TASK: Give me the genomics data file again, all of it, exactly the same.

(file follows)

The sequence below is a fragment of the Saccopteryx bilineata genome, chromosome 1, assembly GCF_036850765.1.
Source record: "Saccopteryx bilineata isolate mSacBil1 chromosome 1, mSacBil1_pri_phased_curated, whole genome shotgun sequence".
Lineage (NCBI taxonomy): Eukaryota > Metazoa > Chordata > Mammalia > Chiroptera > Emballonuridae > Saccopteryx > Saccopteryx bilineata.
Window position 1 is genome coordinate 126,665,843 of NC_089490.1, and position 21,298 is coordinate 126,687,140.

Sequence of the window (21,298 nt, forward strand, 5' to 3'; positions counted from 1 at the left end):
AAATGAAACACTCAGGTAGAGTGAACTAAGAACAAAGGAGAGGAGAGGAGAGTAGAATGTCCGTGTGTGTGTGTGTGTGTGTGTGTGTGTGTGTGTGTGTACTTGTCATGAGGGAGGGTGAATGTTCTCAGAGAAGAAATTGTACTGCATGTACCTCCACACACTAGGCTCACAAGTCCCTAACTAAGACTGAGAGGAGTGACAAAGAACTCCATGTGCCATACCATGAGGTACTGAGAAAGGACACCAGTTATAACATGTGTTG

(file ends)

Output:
The sequence below is a fragment of the Saccopteryx bilineata genome, chromosome 1, assembly GCF_036850765.1.
Source record: "Saccopteryx bilineata isolate mSacBil1 chromosome 1, mSacBil1_pri_phased_curated, whole genome shotgun sequence".
Lineage (NCBI taxonomy): Eukaryota > Metazoa > Chordata > Mammalia > Chiroptera > Emballonuridae > Saccopteryx > Saccopteryx bilineata.
Window position 1 is genome coordinate 126,665,843 of NC_089490.1, and position 21,298 is coordinate 126,687,140.

Sequence of the window (21,298 nt, forward strand, 5' to 3'; positions counted from 1 at the left end):
AAATGAAACACTCAGGTAGAGTGAACTAAGAACAAAGGAGAGGAGAGGAGAGTAGAATGTCCGTGTGTGTGTGTGTGTGTGTGTGTGTGTGTGTGTGTGTACTTGTCATGAGGGAGGGTGAATGTTCTCAGAGAAGAAATTGTACTGCATGTACCTCCACACACTAGGCTCACAAGTCCCTAACTAAGACTGAGAGGAGTGACAAAGAACTCCATGTGCCATACCATGAGGTACTGAGAAAGGACACCAGTTATAACATGTGTTG